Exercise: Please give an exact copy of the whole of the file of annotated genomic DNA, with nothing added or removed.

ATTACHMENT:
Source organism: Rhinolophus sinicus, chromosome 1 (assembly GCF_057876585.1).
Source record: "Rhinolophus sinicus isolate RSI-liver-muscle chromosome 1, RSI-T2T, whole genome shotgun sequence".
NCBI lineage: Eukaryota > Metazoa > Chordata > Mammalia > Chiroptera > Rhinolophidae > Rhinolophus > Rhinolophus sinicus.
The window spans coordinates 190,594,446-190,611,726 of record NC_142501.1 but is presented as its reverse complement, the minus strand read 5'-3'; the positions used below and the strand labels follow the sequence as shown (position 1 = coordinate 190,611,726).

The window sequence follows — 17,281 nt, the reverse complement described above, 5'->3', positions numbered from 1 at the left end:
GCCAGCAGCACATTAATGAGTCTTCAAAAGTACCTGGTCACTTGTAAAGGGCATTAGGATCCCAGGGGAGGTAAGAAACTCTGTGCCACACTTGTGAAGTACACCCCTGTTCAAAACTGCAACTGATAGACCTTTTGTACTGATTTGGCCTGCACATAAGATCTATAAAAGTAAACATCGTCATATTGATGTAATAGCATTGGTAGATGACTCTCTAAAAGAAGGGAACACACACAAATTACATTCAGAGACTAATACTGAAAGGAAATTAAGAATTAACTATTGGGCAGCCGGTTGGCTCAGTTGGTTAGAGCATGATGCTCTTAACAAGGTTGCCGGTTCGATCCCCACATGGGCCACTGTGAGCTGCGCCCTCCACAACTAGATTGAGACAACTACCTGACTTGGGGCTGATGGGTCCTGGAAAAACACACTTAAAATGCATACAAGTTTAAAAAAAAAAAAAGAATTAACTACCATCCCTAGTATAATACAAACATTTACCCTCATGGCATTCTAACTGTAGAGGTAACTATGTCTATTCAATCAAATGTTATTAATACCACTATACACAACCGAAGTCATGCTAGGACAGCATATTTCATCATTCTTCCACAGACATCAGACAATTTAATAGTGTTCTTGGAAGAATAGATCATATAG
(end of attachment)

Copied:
Source organism: Rhinolophus sinicus, chromosome 1 (assembly GCF_057876585.1).
Source record: "Rhinolophus sinicus isolate RSI-liver-muscle chromosome 1, RSI-T2T, whole genome shotgun sequence".
NCBI lineage: Eukaryota > Metazoa > Chordata > Mammalia > Chiroptera > Rhinolophidae > Rhinolophus > Rhinolophus sinicus.
The window spans coordinates 190,594,446-190,611,726 of record NC_142501.1 but is presented as its reverse complement, the minus strand read 5'-3'; the positions used below and the strand labels follow the sequence as shown (position 1 = coordinate 190,611,726).

The window sequence follows — 17,281 nt, the reverse complement described above, 5'->3', positions numbered from 1 at the left end:
GCCAGCAGCACATTAATGAGTCTTCAAAAGTACCTGGTCACTTGTAAAGGGCATTAGGATCCCAGGGGAGGTAAGAAACTCTGTGCCACACTTGTGAAGTACACCCCTGTTCAAAACTGCAACTGATAGACCTTTTGTACTGATTTGGCCTGCACATAAGATCTATAAAAGTAAACATCGTCATATTGATGTAATAGCATTGGTAGATGACTCTCTAAAAGAAGGGAACACACACAAATTACATTCAGAGACTAATACTGAAAGGAAATTAAGAATTAACTATTGGGCAGCCGGTTGGCTCAGTTGGTTAGAGCATGATGCTCTTAACAAGGTTGCCGGTTCGATCCCCACATGGGCCACTGTGAGCTGCGCCCTCCACAACTAGATTGAGACAACTACCTGACTTGGGGCTGATGGGTCCTGGAAAAACACACTTAAAATGCATACAAGTTTAAAAAAAAAAAAAGAATTAACTACCATCCCTAGTATAATACAAACATTTACCCTCATGGCATTCTAACTGTAGAGGTAACTATGTCTATTCAATCAAATGTTATTAATACCACTATACACAACCGAAGTCATGCTAGGACAGCATATTTCATCATTCTTCCACAGACATCAGACAATTTAATAGTGTTCTTGGAAGAATAGATCATATAG